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The First China War

I’ve spent the weekend devouring and digesting The War for China’s Wallet. Shaun Rein takes a deep dive into China’s economic strategy, stability, and appeal to developing nations, as well as a timely critique of America’s weakness on all of these accounts.

In my notes, I began using the shorthand WCW I, as this is likely the first of many iterations of China wielding its economic weapons.

Shaun wisely advises governments and corporations alike to be strong over conciliatory, in order to earn the respect of the Chinese. Yet, this reveals a sobering reality: we must now earn the respect of the Chinese.

With trillions of consumer dollars at stake, WCW I is being waged squarely in the Chinese arena. Shaun generously refers to the authors of current US policy as “intellectuals”. Yet, these ideologues remain entangled in the outdated narrative of China’s economy being exclusively export-oriented.

Shaun provides a clear roadmap for waging WCW I. Yet, the rules of engagement are largely out of our hands. We have become reactionaries, much like the paper tigers described by Mao.

It appears WCW I is largely about profit and influence. Yet, if the US does not begin to develop economic strategies independent of the Chinese, the stakes of WCW II may be far greater.

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More than a Middle Class


A billion people in China are NOT in the middle class.

Typically we hear about the roughly 300 million people that make up China’s middle class. This figure makes marketers drool, and is the cause for much self-congratulation by the central government. Even the most cynical China watchers concede a hearty applause. Indeed, over the past generation, improvements to the lifestyles of this rising middle class are nothing short of amazing.

Of course, in China having 300 million people in the middle class means that approximately 1 billion people have yet to reach this socioeconomic level. This group includes marginalized rural populations, the urban poor, and nearly 300 million migrant workers.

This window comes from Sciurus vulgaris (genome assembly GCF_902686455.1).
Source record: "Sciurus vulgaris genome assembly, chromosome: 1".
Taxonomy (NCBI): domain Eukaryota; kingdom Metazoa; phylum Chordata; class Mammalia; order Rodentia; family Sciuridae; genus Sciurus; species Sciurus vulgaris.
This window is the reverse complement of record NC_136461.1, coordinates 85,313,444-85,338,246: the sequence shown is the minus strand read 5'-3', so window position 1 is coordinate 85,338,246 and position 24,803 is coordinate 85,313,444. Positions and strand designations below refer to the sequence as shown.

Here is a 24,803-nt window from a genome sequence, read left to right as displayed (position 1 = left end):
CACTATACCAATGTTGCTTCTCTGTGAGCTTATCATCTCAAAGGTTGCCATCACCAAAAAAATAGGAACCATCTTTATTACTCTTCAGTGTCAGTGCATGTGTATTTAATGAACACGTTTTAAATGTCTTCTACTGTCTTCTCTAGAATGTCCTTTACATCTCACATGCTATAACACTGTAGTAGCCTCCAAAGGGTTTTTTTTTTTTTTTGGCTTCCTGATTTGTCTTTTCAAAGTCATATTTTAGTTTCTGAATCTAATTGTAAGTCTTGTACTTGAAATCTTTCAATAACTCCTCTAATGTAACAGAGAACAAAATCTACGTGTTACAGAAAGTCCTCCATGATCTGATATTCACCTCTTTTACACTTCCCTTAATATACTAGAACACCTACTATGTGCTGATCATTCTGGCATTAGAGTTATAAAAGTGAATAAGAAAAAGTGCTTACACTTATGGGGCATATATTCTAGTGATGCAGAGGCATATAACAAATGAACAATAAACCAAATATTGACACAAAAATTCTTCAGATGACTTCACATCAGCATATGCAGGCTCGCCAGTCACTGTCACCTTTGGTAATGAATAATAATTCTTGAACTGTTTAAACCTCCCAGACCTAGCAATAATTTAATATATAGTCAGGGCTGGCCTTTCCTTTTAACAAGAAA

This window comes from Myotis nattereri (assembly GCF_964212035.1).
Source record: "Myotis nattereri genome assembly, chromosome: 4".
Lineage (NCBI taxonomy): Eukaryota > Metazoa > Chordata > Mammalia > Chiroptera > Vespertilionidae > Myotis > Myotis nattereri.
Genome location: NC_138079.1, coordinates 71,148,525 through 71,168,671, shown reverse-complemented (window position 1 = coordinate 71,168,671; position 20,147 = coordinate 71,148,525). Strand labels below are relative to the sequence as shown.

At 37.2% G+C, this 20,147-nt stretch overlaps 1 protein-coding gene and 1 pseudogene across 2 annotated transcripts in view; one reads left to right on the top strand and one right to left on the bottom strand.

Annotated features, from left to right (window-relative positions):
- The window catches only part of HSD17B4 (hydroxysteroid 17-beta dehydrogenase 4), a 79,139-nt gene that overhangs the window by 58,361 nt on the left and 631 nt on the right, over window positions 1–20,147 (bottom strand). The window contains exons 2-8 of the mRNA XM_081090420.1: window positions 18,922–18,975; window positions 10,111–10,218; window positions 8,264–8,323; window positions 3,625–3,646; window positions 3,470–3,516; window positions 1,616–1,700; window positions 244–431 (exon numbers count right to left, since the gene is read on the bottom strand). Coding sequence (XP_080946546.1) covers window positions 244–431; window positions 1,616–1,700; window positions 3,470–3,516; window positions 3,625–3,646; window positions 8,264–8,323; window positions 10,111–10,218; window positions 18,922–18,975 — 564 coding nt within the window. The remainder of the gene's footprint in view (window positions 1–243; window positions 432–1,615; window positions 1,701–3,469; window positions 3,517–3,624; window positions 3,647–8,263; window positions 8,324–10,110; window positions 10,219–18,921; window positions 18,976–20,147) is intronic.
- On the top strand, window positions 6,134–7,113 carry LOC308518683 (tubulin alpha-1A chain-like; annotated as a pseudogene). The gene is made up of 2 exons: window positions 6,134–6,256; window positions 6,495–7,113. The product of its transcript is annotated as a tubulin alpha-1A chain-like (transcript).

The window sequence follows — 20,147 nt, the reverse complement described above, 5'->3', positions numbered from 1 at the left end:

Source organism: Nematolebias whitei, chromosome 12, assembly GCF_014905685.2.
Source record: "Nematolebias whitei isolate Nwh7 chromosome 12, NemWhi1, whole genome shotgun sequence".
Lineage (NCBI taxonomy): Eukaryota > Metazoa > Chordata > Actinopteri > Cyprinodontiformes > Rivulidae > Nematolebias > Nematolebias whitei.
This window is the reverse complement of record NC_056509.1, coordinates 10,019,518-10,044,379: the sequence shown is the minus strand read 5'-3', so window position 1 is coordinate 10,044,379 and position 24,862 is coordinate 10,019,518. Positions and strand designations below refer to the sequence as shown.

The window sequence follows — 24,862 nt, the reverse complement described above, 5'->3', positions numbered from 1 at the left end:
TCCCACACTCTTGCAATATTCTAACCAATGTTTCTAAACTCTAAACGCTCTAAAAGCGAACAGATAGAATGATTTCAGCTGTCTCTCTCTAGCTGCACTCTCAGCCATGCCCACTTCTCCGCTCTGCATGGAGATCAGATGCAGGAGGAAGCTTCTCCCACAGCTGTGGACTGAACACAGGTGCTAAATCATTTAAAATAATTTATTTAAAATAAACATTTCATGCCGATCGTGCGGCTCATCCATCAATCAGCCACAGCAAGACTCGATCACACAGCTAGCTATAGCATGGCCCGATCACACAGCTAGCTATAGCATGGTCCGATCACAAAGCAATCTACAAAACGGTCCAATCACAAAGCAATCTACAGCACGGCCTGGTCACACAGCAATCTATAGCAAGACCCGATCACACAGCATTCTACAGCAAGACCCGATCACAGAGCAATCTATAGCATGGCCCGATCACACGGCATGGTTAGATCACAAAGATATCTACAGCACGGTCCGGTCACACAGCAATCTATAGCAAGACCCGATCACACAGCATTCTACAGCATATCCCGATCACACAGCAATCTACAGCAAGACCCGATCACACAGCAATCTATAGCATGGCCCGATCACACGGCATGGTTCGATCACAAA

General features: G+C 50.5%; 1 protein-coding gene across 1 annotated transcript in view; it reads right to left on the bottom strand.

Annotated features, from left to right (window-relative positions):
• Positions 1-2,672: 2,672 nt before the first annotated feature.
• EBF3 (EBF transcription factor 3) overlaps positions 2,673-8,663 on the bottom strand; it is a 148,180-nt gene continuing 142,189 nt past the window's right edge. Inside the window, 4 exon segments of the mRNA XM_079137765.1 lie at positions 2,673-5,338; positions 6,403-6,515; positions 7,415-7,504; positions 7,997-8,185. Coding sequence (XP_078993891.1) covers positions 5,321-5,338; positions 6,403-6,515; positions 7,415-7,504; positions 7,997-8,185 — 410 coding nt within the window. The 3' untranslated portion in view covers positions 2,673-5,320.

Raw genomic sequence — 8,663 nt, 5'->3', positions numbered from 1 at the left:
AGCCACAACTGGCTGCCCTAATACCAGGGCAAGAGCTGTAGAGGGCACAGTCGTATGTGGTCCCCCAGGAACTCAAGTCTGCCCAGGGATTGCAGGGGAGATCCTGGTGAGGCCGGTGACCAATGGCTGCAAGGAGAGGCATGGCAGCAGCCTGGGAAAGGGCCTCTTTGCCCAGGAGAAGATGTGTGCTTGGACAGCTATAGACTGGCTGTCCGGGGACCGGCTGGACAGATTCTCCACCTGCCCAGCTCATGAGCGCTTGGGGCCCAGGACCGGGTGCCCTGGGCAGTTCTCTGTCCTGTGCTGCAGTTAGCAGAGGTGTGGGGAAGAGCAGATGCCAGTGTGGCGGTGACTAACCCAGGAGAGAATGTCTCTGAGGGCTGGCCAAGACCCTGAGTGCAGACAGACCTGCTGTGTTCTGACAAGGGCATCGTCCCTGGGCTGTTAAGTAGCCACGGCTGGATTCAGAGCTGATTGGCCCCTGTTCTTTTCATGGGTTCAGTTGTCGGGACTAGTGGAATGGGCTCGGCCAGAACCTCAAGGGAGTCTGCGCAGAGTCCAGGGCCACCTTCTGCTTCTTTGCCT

While the business opportunities and economic success stories typically come from the middle class, my research suggests that the real space for innovations and market disruptions can be found among the 1 billion people forgotten or left behind by China’s breakneck development trajectory.

{To give credit where credit is due, I have adapted this perspective from CK Prahalad’s The Fortune at the Bottom of the Pyramid.}

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Knowing what we don’t know: the Chinese economy


One thing that strikes me about us serious China observers is that we are frequently and completely wrong about the direction China is headed. In the 1980s many top analysts predicted that without democracy China would be unable to grow its economy. Later, many asserted that only with a free and open Internet could China maintain its growth.

Wrong on both accounts.

The Chinese development model has now become the first serious competitor to the Washington Consensus since the Cold War. More and more developing countries model their growth strategies on the Chinese state-managed market economy. 

We must continue to be vigilant with both our investigations and critiques of the Chinese system. However, it seems unwise to view it as an immature or inherently flawed system that will inevitably evolve to look more and more like the US model. And its success is emboldened by its growing popularity.